# How Mass Spectrometry Works

By: William Harris

## Deflection and Detection of Ions HowStuffWorks

­­­­­­­C­reating and accelerating ions are essentially preparatory steps to the real work of mass spectrometry -- mass analysis. The main job of the mass analyzer is to apply an external magnetic field to the ions exiting the ionization chamber. This external field interacts with the magnetic field generated by the fast-moving particles, causing the path of each particle to bend slightly. How much an ion's path curves depends on two factors: the mass of the ion and its charge. Lighter ions and ions with a greater charge are deflected more than heavier ions and ions with a smaller charge.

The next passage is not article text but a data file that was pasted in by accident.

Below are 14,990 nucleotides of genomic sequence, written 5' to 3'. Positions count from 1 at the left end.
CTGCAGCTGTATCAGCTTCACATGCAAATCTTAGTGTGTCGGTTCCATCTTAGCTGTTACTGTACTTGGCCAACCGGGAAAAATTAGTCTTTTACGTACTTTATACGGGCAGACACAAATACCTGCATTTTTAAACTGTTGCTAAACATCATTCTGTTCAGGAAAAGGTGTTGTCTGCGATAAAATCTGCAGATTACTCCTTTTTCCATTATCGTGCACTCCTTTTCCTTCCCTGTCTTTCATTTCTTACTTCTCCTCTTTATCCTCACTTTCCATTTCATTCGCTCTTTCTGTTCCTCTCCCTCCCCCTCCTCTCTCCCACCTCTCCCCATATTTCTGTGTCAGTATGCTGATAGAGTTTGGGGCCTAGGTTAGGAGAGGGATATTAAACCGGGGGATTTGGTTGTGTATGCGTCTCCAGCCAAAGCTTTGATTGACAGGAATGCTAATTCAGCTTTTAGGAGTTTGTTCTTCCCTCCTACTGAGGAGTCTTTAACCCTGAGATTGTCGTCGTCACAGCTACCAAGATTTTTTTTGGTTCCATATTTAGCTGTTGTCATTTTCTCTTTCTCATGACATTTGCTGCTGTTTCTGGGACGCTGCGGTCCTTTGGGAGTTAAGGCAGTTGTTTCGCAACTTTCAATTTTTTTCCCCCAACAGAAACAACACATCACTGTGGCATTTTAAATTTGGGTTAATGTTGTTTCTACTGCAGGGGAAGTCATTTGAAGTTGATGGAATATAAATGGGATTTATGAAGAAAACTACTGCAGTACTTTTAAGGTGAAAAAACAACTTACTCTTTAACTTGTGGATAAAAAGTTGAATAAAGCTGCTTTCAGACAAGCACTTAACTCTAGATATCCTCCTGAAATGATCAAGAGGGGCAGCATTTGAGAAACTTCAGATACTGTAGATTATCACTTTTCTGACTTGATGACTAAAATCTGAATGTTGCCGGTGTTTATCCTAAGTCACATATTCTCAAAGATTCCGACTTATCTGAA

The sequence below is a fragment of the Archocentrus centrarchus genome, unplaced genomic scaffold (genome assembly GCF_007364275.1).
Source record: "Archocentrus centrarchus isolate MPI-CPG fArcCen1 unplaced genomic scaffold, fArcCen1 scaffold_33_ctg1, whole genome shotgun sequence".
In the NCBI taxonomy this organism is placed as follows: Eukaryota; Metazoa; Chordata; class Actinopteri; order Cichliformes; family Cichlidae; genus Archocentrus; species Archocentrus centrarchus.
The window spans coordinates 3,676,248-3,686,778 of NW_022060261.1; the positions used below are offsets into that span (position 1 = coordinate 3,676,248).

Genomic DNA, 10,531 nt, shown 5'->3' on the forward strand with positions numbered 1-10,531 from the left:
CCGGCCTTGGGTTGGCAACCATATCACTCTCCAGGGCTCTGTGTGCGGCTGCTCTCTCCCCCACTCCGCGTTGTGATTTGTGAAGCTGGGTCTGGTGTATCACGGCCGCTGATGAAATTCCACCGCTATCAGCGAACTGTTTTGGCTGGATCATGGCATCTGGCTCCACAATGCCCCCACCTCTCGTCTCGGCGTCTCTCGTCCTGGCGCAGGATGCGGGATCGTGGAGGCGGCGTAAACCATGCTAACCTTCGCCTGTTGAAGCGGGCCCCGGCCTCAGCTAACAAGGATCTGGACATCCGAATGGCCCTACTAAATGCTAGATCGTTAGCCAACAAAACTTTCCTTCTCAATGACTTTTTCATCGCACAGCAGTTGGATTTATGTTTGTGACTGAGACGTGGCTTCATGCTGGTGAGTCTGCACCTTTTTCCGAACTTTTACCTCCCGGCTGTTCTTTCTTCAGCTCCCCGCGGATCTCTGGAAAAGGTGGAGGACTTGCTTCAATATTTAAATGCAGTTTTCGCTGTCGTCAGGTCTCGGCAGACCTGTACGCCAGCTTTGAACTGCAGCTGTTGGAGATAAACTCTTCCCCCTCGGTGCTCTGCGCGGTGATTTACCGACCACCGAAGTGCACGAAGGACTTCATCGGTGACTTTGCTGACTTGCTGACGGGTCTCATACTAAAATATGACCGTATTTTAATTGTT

Chemists combine these two variables into a value called the mass-to-charge ratio, which is represented mathematically as m/z (or m/e). For example, if an ion has a mass of 18 units and a charge of 1+, its m/z value is 18. If an ion has a mass of 36 units and a 2+ charge, its m/z value is also 18. Most of the ions moving from the ionization chamber to the mass analyzer have lost a single electron, so they have a charge of 1+. That means the m/z value of most ions passing through a mass spectrometer is the same as the mass of the ion.